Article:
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In C++0x SFINAE rules have been simplified such that any invalid expression or type that occurs in the "immediate context" of deduction does not result in a compiler error but rather in deduction failure (SFINAE).

My question is this:
If I take the address of an overloaded function and it can not be resolved, is that failure in the immediate-context of deduction?
(i.e is it a hard error or SFINAE if it can not be resolved)?

Here is some sample code:

struct X
{
  // template<class T> T* foo(T,T); // lets not over-complicate things for now
  void foo(char);
  void foo(int);
};


template<class U> struct S
{
  template<int> struct size_map 
  { typedef int type; };


// here is where we take the address of a possibly overloaded function
  template<class T> void f(T, 
      typename size_map<sizeof(&U::foo)>::type* = 0); 


  void f(...);
};

int main()
{
  S<X> s;

// should this cause a compiler error because 'auto T = &X::foo' is invalid?
  s.f(3);  

}

Gcc 4.5 states that this is a compiler error, and clang spits out an assertion violation.

Here are some more related questions of interest:

Does the FCD-C++0x clearly specify what should happen here?
Are the compilers wrong in rejecting this code?
Does the "immediate-context" of deduction need to be defined a little better?

Thanks!

share|improve this question
    
In the next time, please press the 1/0 button instead of using <pre> to format your code :) It got all messed up. I think it's a good question though, i've wondered multiple times about this term "immediate context" :) –  Johannes Schaub - litb May 23 '10 at 14:45
    
Will do - thanks for the fix :) –  Faisal Vali May 24 '10 at 2:35

1 Answer 1

up vote 14 down vote accepted
template<class T> void f(T, 
    typename size_map<sizeof(&U::foo)>::type* = 0); 

This doesn't work, because U does not participate in deduction. While U is a dependent type, during deduction for f it's treated like a fixed type spelled with a nondependent name. You need to add it to the parameter list of f

/* fortunately, default arguments are allowed for 
 * function templates by C++0x */
template<class T, class U1 = U> void f(T, 
    typename size_map<sizeof(&U1::foo)>::type* = 0); 

So in your case because U::foo does not depend on parameters of f itself, you receive an error while implicitly instantiating S<X> (try to comment out the call, and it should still fail). The FCD says at 14.7.1/1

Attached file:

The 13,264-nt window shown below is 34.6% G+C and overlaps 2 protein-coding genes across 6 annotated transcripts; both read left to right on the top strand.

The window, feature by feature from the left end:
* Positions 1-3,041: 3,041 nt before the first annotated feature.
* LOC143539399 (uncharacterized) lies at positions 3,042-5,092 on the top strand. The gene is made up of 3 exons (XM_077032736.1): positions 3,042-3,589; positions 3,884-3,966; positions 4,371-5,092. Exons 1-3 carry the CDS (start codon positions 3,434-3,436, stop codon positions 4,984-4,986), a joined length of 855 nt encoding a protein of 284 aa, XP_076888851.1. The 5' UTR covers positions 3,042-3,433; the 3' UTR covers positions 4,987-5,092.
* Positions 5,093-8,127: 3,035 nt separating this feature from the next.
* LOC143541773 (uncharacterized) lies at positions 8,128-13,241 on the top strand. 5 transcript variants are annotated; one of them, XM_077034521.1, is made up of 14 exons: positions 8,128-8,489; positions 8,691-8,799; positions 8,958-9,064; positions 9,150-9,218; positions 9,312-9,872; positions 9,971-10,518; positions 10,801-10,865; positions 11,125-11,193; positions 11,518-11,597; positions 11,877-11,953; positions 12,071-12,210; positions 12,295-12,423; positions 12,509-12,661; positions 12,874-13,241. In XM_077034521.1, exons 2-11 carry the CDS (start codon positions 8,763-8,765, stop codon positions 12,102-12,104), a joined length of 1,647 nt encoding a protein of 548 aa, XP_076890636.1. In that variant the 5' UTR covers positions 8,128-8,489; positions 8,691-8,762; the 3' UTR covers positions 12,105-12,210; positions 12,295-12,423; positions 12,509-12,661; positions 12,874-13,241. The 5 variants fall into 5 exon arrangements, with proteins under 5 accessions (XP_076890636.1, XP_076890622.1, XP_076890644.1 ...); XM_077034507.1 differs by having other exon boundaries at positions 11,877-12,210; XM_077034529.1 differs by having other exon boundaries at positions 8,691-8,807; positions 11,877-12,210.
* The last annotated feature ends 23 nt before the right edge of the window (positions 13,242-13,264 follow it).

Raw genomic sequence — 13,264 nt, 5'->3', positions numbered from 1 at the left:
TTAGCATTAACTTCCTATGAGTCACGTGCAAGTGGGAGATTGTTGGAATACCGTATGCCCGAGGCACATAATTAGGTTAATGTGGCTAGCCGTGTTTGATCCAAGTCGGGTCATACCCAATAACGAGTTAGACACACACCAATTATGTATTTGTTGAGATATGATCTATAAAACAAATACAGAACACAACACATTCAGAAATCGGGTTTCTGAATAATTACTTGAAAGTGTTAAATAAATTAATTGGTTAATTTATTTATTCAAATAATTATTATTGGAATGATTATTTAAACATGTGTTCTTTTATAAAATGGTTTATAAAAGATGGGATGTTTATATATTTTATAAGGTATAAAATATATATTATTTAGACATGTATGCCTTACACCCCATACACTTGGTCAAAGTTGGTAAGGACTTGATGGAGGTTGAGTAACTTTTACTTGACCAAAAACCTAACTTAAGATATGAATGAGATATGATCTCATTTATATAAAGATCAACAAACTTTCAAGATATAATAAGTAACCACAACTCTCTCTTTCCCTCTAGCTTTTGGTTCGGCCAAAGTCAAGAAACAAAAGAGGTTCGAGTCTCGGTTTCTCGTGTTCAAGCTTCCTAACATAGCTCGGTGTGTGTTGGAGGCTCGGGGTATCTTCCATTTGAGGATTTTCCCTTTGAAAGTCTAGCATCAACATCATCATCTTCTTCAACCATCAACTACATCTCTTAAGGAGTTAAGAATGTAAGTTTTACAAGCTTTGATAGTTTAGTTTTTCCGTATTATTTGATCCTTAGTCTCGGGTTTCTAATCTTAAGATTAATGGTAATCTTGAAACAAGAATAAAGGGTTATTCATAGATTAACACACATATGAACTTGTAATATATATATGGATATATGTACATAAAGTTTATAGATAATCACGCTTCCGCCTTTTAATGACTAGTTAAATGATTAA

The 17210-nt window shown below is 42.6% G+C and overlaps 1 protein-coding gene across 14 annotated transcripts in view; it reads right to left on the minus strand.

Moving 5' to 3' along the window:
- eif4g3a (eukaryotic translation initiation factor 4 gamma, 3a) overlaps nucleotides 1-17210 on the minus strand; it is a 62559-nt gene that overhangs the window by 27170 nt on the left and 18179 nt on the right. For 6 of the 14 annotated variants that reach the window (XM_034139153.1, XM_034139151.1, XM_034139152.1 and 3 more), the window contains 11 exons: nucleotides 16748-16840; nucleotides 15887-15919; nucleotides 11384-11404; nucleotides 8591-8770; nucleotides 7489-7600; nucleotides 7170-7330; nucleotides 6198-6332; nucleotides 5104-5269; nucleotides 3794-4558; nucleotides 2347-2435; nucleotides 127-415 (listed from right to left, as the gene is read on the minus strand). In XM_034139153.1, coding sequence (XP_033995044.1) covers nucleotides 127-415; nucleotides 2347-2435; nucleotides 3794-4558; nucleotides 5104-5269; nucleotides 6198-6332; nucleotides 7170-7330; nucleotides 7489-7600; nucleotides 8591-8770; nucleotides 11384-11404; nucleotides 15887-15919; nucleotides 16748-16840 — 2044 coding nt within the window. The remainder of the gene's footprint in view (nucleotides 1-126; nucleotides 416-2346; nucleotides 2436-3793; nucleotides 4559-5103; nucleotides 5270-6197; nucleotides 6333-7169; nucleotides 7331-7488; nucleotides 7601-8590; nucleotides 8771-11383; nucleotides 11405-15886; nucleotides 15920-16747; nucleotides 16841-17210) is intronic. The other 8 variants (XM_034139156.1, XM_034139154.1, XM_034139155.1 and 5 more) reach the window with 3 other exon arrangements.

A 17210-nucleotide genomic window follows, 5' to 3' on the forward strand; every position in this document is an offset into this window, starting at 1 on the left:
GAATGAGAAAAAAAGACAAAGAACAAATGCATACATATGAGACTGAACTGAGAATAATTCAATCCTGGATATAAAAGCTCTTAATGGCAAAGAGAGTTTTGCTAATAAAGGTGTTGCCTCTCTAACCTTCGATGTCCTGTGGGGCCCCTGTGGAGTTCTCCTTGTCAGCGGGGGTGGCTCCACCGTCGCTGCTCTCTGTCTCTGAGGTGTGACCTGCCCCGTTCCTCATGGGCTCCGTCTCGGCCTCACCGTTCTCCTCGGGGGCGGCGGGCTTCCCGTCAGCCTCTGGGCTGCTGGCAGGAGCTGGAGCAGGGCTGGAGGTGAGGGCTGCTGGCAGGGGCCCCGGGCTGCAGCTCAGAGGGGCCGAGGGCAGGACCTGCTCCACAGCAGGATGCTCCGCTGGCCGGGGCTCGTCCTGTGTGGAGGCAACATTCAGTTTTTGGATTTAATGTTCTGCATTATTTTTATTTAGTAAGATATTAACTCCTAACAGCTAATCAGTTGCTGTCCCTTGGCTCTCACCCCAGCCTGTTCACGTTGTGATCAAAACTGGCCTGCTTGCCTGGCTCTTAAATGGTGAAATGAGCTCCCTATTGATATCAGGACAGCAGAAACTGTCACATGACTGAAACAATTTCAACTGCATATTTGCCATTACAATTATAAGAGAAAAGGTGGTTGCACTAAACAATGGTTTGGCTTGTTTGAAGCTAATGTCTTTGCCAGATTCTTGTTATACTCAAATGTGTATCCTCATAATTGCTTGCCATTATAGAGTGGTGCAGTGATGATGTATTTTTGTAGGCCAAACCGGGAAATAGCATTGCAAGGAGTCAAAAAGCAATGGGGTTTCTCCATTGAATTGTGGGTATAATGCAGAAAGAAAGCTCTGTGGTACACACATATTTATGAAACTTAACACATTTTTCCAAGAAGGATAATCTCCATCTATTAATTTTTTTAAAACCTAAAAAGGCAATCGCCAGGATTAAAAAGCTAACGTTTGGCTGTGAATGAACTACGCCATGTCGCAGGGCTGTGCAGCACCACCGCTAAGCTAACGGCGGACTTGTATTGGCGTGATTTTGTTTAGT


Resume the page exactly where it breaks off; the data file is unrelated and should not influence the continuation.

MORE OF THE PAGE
The implicit instantiation of a class template specialization causes the implicit instantiation of the declarations, but not of the definitions or default arguments, of the class member functions, member classes, static data members and member templates;

That is, if you implicitly instantiate S<X> the following function template declaration will be instantiated

template<class T> void S<X>::f(T, 
  typename size_map<sizeof(&X::foo)>::type* = 0); 

Analysis on that template declaration will then find that it can't resolve the reference to X::foo and error out. If you add U1, the template declaration will not yet try to resolve the reference to U1::foo (since U1 is a parameter of f), and will thus remain valid and SFINAE when f is tried to be called.

share|improve this answer
    
Thanks for the clarification here :) So this is a bug in gcc 4.5 since this errors out: template<class T, class U1=U> void f(T, typename size_map<sizeof(decltype(&U1::foo))>::type* = 0) I think the problem is their decltype implementation. –  Faisal Vali May 24 '10 at 2:41
    
@Faisal, yep i think this is a bug in GCC. clang takes it with the decltype too (and they also fixed your crash once i told dgregor about it xD). –  Johannes Schaub - litb May 24 '10 at 10:06
    
Thanks again Johannes! –  Faisal Vali May 24 '10 at 14:05
    
Note, in case it helps: Without the U1 template parameter to the member function f, as noted in the answer, the declaration of f will be created by the compiler when class S<X> is instantiated, but the function f itself will NOT be instantiated until the time it is actually called somewhere. Because the creation of the DECLARATION is not OVERLOAD RESOLUTION, SFINAE does not apply, but the compiler still looks at the declaration it has created to try to resolve X::foo (and hence fails because SFINAE does not apply). –  Dan Nissenbaum Mar 9 at 23:27
    
... Only when SFINAE applies (by postponing creation and EVALUATION of the declaration until the time of overload resolution) does the non-existence of U1::foo (defaulting to X::foo) simply result in SFINAE. (Or so I think.) –  Dan Nissenbaum Mar 9 at 23:28

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